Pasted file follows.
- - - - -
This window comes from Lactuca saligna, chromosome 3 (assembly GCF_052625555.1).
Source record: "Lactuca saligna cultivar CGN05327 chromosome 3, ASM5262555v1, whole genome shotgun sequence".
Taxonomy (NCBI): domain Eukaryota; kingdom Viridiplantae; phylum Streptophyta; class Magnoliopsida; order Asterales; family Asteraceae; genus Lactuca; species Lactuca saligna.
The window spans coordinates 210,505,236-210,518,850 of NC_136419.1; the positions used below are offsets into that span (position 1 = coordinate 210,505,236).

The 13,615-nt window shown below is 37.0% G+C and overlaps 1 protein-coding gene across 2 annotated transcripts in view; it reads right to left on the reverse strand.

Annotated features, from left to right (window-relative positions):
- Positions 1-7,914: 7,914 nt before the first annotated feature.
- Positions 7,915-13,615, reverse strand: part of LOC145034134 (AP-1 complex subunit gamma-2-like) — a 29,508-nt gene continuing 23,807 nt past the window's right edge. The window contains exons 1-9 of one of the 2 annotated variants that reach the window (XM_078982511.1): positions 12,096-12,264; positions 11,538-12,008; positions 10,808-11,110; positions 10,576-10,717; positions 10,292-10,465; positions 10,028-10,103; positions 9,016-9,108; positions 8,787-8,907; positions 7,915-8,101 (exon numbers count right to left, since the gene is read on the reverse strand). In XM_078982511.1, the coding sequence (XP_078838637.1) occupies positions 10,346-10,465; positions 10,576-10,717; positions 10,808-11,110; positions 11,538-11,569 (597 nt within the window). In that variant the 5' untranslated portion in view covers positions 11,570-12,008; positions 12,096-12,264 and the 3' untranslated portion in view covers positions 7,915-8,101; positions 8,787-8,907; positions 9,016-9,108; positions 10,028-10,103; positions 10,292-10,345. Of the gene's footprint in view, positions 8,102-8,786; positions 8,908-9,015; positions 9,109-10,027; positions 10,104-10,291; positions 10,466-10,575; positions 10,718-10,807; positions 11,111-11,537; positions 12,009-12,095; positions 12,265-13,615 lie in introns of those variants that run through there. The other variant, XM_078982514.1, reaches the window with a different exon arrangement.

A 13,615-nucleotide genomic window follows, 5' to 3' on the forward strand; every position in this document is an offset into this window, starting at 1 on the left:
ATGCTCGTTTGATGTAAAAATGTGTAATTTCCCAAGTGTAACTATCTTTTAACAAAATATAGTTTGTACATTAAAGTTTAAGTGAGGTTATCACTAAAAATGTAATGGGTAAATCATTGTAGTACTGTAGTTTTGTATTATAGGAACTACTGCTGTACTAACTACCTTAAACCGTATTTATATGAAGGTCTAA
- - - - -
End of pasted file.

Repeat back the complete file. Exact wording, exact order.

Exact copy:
This window comes from Lactuca saligna, chromosome 3 (assembly GCF_052625555.1).
Source record: "Lactuca saligna cultivar CGN05327 chromosome 3, ASM5262555v1, whole genome shotgun sequence".
Taxonomy (NCBI): domain Eukaryota; kingdom Viridiplantae; phylum Streptophyta; class Magnoliopsida; order Asterales; family Asteraceae; genus Lactuca; species Lactuca saligna.
The window spans coordinates 210,505,236-210,518,850 of NC_136419.1; the positions used below are offsets into that span (position 1 = coordinate 210,505,236).

The 13,615-nt window shown below is 37.0% G+C and overlaps 1 protein-coding gene across 2 annotated transcripts in view; it reads right to left on the reverse strand.

Annotated features, from left to right (window-relative positions):
- Positions 1-7,914: 7,914 nt before the first annotated feature.
- Positions 7,915-13,615, reverse strand: part of LOC145034134 (AP-1 complex subunit gamma-2-like) — a 29,508-nt gene continuing 23,807 nt past the window's right edge. The window contains exons 1-9 of one of the 2 annotated variants that reach the window (XM_078982511.1): positions 12,096-12,264; positions 11,538-12,008; positions 10,808-11,110; positions 10,576-10,717; positions 10,292-10,465; positions 10,028-10,103; positions 9,016-9,108; positions 8,787-8,907; positions 7,915-8,101 (exon numbers count right to left, since the gene is read on the reverse strand). In XM_078982511.1, the coding sequence (XP_078838637.1) occupies positions 10,346-10,465; positions 10,576-10,717; positions 10,808-11,110; positions 11,538-11,569 (597 nt within the window). In that variant the 5' untranslated portion in view covers positions 11,570-12,008; positions 12,096-12,264 and the 3' untranslated portion in view covers positions 7,915-8,101; positions 8,787-8,907; positions 9,016-9,108; positions 10,028-10,103; positions 10,292-10,345. Of the gene's footprint in view, positions 8,102-8,786; positions 8,908-9,015; positions 9,109-10,027; positions 10,104-10,291; positions 10,466-10,575; positions 10,718-10,807; positions 11,111-11,537; positions 12,009-12,095; positions 12,265-13,615 lie in introns of those variants that run through there. The other variant, XM_078982514.1, reaches the window with a different exon arrangement.

A 13,615-nucleotide genomic window follows, 5' to 3' on the forward strand; every position in this document is an offset into this window, starting at 1 on the left:
ATGCTCGTTTGATGTAAAAATGTGTAATTTCCCAAGTGTAACTATCTTTTAACAAAATATAGTTTGTACATTAAAGTTTAAGTGAGGTTATCACTAAAAATGTAATGGGTAAATCATTGTAGTACTGTAGTTTTGTATTATAGGAACTACTGCTGTACTAACTACCTTAAACCGTATTTATATGAAGGTCTAA